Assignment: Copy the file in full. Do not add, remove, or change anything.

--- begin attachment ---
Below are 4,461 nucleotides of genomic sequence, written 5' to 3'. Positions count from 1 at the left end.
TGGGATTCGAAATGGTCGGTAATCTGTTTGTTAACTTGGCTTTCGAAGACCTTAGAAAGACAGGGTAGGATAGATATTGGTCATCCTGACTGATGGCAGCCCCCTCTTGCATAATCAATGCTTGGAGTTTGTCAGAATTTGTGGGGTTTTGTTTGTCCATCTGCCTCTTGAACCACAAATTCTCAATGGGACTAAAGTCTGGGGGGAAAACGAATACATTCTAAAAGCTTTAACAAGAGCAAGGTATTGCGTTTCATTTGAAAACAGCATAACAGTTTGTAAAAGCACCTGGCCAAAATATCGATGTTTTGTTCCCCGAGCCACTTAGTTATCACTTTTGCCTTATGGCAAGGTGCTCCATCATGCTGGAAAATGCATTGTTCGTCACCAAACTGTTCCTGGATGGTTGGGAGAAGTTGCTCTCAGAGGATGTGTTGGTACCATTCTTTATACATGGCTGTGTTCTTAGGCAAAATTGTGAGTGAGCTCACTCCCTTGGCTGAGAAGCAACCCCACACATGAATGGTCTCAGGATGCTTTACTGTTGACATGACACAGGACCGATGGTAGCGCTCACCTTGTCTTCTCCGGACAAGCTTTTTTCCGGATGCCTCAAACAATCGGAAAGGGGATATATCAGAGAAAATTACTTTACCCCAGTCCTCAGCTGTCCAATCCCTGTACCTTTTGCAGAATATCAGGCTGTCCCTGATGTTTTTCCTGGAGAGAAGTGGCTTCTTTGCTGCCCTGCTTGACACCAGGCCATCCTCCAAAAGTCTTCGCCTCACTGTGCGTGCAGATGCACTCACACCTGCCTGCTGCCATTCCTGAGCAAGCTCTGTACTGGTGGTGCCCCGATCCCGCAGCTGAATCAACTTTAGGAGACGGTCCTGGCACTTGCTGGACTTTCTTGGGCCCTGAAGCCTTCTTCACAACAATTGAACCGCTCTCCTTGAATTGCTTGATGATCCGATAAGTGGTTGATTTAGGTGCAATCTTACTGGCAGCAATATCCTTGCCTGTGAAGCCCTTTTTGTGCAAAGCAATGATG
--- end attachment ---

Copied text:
Below are 4,461 nucleotides of genomic sequence, written 5' to 3'. Positions count from 1 at the left end.
TGGGATTCGAAATGGTCGGTAATCTGTTTGTTAACTTGGCTTTCGAAGACCTTAGAAAGACAGGGTAGGATAGATATTGGTCATCCTGACTGATGGCAGCCCCCTCTTGCATAATCAATGCTTGGAGTTTGTCAGAATTTGTGGGGTTTTGTTTGTCCATCTGCCTCTTGAACCACAAATTCTCAATGGGACTAAAGTCTGGGGGGAAAACGAATACATTCTAAAAGCTTTAACAAGAGCAAGGTATTGCGTTTCATTTGAAAACAGCATAACAGTTTGTAAAAGCACCTGGCCAAAATATCGATGTTTTGTTCCCCGAGCCACTTAGTTATCACTTTTGCCTTATGGCAAGGTGCTCCATCATGCTGGAAAATGCATTGTTCGTCACCAAACTGTTCCTGGATGGTTGGGAGAAGTTGCTCTCAGAGGATGTGTTGGTACCATTCTTTATACATGGCTGTGTTCTTAGGCAAAATTGTGAGTGAGCTCACTCCCTTGGCTGAGAAGCAACCCCACACATGAATGGTCTCAGGATGCTTTACTGTTGACATGACACAGGACCGATGGTAGCGCTCACCTTGTCTTCTCCGGACAAGCTTTTTTCCGGATGCCTCAAACAATCGGAAAGGGGATATATCAGAGAAAATTACTTTACCCCAGTCCTCAGCTGTCCAATCCCTGTACCTTTTGCAGAATATCAGGCTGTCCCTGATGTTTTTCCTGGAGAGAAGTGGCTTCTTTGCTGCCCTGCTTGACACCAGGCCATCCTCCAAAAGTCTTCGCCTCACTGTGCGTGCAGATGCACTCACACCTGCCTGCTGCCATTCCTGAGCAAGCTCTGTACTGGTGGTGCCCCGATCCCGCAGCTGAATCAACTTTAGGAGACGGTCCTGGCACTTGCTGGACTTTCTTGGGCCCTGAAGCCTTCTTCACAACAATTGAACCGCTCTCCTTGAATTGCTTGATGATCCGATAAGTGGTTGATTTAGGTGCAATCTTACTGGCAGCAATATCCTTGCCTGTGAAGCCCTTTTTGTGCAAAGCAATGATG